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A Weekender: The Do-Nothing Vacation

Categories Personal, Social, Travel

I’ve had my share of domestic and international travel. Some activity or event filled every waking moment. It’s exciting to explore and take advantage of the time you have in a new “world,” but it can also be overwhelming while you’re on vacation for whatever the reason.


Little Things

I come from a family who liked to capitalize to “grandeur” events. Long, expensive vacations. History-book tourist traps. Things that make much less fortunate people go, “I wish I could afford to do that.”

I became one of those “less fortunate people” because I chose to move out at 18 and was pretty much super broke until right after I was legal to drink. Which was pretty much around the same time I was living near the Honda Center and kinda able to kinda afford hockey tickets. Even then, I was living by the check.

(Living by the check is a very common out here in general).

Hockey games, amusement parks, bar-hopping, comic conventions, and kayaking were my getaways in my 20s. At least it was this way while I was living in Orange County.

When I moved to Los Angeles, my life changed a lot. I was more inland, so anything near the beach was extremely tedious to plan with the east-to-west traffic. Let me add that prices for things here are a lot more inflated than Orange County.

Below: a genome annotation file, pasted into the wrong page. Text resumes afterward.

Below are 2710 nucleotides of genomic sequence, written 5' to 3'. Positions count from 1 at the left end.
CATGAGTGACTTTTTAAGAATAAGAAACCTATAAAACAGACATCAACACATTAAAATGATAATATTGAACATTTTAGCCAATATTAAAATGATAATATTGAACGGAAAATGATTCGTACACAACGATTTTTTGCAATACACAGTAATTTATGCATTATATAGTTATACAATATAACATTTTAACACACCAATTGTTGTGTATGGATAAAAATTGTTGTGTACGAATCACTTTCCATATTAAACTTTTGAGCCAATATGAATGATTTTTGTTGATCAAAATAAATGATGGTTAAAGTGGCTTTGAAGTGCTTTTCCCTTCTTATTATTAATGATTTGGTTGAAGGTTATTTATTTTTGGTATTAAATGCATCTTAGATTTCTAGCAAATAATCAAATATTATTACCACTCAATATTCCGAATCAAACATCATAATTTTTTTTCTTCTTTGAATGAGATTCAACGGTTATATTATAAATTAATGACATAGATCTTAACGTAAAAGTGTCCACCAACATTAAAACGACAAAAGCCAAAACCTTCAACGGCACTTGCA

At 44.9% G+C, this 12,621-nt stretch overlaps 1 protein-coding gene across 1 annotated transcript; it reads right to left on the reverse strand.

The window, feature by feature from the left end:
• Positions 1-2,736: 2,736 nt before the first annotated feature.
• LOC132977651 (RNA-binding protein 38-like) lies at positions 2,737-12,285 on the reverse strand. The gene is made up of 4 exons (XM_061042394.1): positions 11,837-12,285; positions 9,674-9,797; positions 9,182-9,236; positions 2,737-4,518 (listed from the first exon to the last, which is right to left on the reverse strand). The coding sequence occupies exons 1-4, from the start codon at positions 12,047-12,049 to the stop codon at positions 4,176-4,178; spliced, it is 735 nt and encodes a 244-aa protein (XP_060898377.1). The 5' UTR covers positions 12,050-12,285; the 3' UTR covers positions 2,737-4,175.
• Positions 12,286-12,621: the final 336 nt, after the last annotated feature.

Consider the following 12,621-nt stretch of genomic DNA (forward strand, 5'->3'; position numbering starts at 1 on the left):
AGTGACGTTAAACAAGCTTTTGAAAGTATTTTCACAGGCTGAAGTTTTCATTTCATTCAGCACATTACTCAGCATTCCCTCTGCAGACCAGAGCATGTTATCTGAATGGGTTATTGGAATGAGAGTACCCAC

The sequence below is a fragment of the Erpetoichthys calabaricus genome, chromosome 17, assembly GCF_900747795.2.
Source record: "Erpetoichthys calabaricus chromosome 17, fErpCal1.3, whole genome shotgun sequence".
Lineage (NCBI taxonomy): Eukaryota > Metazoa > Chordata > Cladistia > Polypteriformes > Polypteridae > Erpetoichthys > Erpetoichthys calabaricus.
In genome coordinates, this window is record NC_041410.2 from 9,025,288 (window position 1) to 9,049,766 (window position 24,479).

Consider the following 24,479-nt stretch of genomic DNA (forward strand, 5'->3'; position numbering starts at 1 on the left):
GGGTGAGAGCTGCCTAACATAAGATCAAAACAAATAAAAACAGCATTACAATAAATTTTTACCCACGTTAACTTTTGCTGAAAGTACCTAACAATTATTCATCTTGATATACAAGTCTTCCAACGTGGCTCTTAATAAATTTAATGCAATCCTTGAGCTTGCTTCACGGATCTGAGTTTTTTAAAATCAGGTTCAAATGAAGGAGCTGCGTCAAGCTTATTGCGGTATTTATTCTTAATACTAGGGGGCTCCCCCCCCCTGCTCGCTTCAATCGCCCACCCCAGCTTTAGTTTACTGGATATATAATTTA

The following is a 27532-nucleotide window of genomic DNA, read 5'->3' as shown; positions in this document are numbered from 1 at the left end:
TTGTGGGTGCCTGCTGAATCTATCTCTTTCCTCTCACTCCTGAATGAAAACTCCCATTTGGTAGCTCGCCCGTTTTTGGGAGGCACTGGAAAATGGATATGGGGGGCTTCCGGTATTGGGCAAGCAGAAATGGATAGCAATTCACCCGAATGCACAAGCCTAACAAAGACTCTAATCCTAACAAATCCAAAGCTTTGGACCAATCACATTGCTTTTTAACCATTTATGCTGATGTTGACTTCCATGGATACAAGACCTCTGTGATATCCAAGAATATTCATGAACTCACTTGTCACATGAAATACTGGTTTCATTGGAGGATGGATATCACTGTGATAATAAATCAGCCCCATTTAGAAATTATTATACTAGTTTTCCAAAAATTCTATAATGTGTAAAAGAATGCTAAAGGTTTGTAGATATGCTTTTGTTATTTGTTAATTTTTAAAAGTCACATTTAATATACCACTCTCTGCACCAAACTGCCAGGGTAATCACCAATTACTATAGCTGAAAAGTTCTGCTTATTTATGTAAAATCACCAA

With that, kayaking was out of the picture for a bit. Bar-hopping came to a slow, if not an immediate halt, except for work-related outings. Soon enough, comic conventions slowly disappeared.

Nonetheless, hockey games slowly trickled in and out of my life when my neighbour and I became good friends. When I wasn’t at a game, I made a habit to visit my regular bar to catch a broadcast. I eventually stuck to watching at home because I was tired of fending off weirdos.


Simplifying the Reason

I think there’s a lot less pressure to be 100% booked on a weekender, especially if you’re doing what I’m doing and planning trips based around one or two hockey games.

It wasn’t until I hit about 29 or 30 that I surprisingly began to understand that doing nothing or doing something incredibly simple is as healthy as being productive… all in moderation, of course. I forget how I decided to adapt to the whole, “Okay, we’re just going to roll with the notions.”

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